Ellmers defends oversight of groups helping implement health law
Posted September 9, 2013
Updated September 10, 2013
WASHINGTON, D.C. — Second District Congresswoman Renee Ellmers is catching heat over a House committee investigation into "navigator" organizations tasked with helping people sign up for health care coverage in a new online marketplace created by the Affordable Care Act, which opens Oct. 1.
Ellmers and others on the Committee on Energy and Commerce sent a letter to the organizations, which receive federal grant money, asking them to produce detailed documentation of how the grants will be spent.
"This investigation is consistent with our thoughtful oversight of this law," Ellmers said Monday. "It is our job to protect taxpayer dollars."
Several state and national groups have charged that the request is a blatant attempt to intimidate navigator groups out of helping people understand the new health care provisions.
Nonprofit Protect Your Care NC had harsh words for Ellmers, calling her moves "brazen and disgusting."
"If Congresswoman Ellmers thinks groups like the Epilepsy Foundation or the Children’s Hospital Medical Center are deserving of the highest levels of scrutiny, she’s out of her mind," said Candice Davies, state director of Protect Your Care NC. "What kind of politician would harass and intimidate a food bank for trying to help people who are seeking out health coverage? The answer is a politician that has lost all sense of what it is to be a public servant, a politician so bent on keeping people uninsured that they don’t care if innocent people get hurt in the process."
Some groups also say turning over thousands of documents to comply with the committee's request would overwhelm the resources of the nonprofit navigators.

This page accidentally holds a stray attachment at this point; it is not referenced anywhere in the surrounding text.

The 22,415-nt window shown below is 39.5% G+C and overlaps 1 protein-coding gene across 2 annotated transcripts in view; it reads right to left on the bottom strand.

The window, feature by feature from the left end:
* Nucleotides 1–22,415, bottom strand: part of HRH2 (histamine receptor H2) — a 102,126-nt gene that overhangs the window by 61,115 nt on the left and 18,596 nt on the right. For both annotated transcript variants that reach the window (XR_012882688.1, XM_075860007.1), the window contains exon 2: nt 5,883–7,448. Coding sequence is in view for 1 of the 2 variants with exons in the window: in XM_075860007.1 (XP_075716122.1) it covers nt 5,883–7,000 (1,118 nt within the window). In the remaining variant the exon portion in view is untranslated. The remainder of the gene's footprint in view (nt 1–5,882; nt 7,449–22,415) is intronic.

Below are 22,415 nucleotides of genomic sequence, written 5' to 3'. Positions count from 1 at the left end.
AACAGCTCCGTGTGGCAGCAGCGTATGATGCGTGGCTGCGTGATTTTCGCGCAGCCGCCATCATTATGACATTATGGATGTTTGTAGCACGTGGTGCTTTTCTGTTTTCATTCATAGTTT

Ellmers, however, maintains that the navigator program is already $13 million over budget. She said the House committee is also concerned about ensuring that people's personal medical information collected by the groups is protected.
"I was proud to join my colleagues on the Energy and Commerce Committee in a letter requesting information regarding the Department of Health and Human Services' announcement that 105 groups will split $67 million in taxpayer funds to help people 'navigate' the new Obamacare health insurance exchanges," Ellmers said in a statement. "This letter was sent to recipients of these grants requesting basic information about how they will spend taxpayer money. The purpose of this request is to better understand the work these recipients will perform as 'Navigators' and the consumer protections that will be in place, as the navigators will be obtaining sensitive medical and financial information from enrollees.
"The groups should already have the information we are requesting. I am concerned however when I see reports, such as the Kaiser story last week, that quotes an Ohio group saying that 'We weren't required to provide position papers, salary ranges, privacy policies or procedures. You don’t do that until you know that you got the award,'" Ellmers continued. "This is startling. I would also point out that this is a program that is already $13 million (25 percent) over budget, before its even been implemented. This investigation is consistent with our thoughtful oversight of this law. It is our job to protect taxpayer dollars and Americans’ sensitive personal medical information, particularly as this massive law is implemented and new programs, like this one, are being created."